Linux on System z also supports less expensive disk storage devices than z/OS because Linux does not require FICON or ESCON attachment, although z/OS may use disk space more efficiently due to hardware-assisted database compression on z/OS. This compression effect is somewhat variable and may be somewhat reduced due to the minimum space allocation requirements for z/OS data sets (a full disk track).
Mainframe characteristics are designed for such business workloads as transaction processing or large database management. Mainframe design emphasizes input/output performance, implemented via channel I/O. Historically, the principle is to offload I/O activities from the CPU as much as possible, and the z/Architecture additionally offloads cryptographic calculations. Mainframes can scale to numerous processors in a single frame, e.g. up to 64 processors in the case of the System z10 EC Model E64, which gives as much as 28.000 MIPS.
On the other hand, mainframes in general, and Linux on System z in particular, do not perform well for single task computations. Examples include most scientific simulations, weather forecasting, and molecular modeling. Supercomputers, including Linux-based supercomputers, excel at these workloads. This distinction has blurred since the introduction of the System z10, a machine based on quad-core 4.4 GHz processors with hardware decimal floating point. In this regard, the System z10 more resembles a supercomputer processor than previous mainframes.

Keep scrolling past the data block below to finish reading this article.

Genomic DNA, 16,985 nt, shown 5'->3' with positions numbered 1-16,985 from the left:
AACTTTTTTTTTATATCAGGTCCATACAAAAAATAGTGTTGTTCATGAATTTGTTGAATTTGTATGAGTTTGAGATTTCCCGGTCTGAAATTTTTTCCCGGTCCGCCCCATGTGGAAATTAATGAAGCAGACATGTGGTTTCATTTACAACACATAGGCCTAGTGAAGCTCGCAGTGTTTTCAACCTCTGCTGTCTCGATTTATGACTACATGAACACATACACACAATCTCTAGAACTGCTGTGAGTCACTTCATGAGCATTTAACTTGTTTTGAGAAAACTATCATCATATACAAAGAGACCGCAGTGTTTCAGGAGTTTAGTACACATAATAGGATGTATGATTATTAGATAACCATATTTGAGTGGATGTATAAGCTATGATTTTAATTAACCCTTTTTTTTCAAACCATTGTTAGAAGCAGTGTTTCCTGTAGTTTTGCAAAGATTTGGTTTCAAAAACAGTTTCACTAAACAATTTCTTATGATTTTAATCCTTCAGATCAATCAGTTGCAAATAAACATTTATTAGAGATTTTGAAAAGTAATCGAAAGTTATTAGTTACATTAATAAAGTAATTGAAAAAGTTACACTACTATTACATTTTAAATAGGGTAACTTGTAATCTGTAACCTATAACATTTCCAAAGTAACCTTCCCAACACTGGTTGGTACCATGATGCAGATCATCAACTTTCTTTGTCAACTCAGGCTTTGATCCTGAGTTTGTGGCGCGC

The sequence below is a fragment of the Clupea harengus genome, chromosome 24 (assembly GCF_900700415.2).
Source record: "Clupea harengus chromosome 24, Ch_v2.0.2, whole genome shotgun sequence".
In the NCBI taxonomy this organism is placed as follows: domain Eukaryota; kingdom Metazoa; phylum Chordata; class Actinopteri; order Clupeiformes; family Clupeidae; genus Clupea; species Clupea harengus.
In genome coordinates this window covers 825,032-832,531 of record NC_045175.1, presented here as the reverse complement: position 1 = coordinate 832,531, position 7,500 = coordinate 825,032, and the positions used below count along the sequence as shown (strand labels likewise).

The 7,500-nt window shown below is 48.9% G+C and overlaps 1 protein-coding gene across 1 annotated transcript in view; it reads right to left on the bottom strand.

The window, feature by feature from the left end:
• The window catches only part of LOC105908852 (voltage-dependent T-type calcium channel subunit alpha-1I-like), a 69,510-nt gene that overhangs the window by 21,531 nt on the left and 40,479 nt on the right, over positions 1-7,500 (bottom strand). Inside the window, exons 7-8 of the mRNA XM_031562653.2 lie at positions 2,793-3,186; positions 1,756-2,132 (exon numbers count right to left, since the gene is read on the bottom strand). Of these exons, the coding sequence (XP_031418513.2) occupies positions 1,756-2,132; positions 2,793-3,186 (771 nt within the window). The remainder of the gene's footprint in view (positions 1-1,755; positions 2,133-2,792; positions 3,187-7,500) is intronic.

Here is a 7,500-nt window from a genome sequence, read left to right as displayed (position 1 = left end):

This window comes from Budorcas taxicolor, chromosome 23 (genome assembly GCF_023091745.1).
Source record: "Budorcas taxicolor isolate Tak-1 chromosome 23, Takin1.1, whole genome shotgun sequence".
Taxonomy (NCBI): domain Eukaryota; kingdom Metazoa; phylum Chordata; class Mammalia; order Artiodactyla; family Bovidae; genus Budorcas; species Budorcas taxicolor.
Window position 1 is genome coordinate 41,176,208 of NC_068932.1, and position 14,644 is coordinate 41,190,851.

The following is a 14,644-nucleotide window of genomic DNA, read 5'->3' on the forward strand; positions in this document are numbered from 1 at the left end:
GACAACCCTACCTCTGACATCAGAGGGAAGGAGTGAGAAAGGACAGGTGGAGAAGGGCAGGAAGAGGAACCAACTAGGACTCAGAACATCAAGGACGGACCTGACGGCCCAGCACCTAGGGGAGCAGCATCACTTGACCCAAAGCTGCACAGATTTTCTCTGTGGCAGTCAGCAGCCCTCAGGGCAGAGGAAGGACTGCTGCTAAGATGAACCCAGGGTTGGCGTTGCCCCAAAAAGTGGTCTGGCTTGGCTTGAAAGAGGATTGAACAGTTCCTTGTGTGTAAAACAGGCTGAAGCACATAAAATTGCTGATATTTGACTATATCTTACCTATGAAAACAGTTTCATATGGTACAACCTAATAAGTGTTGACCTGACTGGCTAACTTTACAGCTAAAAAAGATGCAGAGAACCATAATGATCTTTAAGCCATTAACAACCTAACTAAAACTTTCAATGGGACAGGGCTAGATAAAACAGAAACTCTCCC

Mainframes do not provide graphics or sound adapters, and are as such ill-suited for digital media editing or computer-aided design (CAD) except perhaps in support roles (e.g. content storage, parts inventories, etc.)
Like all other versions of Linux, Linux on System z is governed by the GPL free software license. Complete Linux on System z source code is available from numerous groups on a free and equal basis, and architectural support is now part of the main Linux kernel effort. IBM assigns several of its programmers to the community effort, but IBM is by no means the only participant.
Nearly every free or open-source software package available for Linux generally is available for Linux on System z, including Apache HTTP Server, Samba software, JBoss, PostgreSQL, MySQL, PHP, Python programming language, Concurrent Versions System (CVS), GNU Compiler Collection (GCC), and Perl, among many others.
Red Hat and SUSE offer mainline support for their distributions running Linux on System z. IBM Global Services also offers support contracts, including 24x7 coverage. Some standard Linux software applications are readily available pre-compiled, including popular closed-source enterprise software packages such as WebSphere, DB2 and Oracle databases and applications, SAP R/3, SAP ERP, and IBM's Java Developer's Kit (JDK), to name only a few.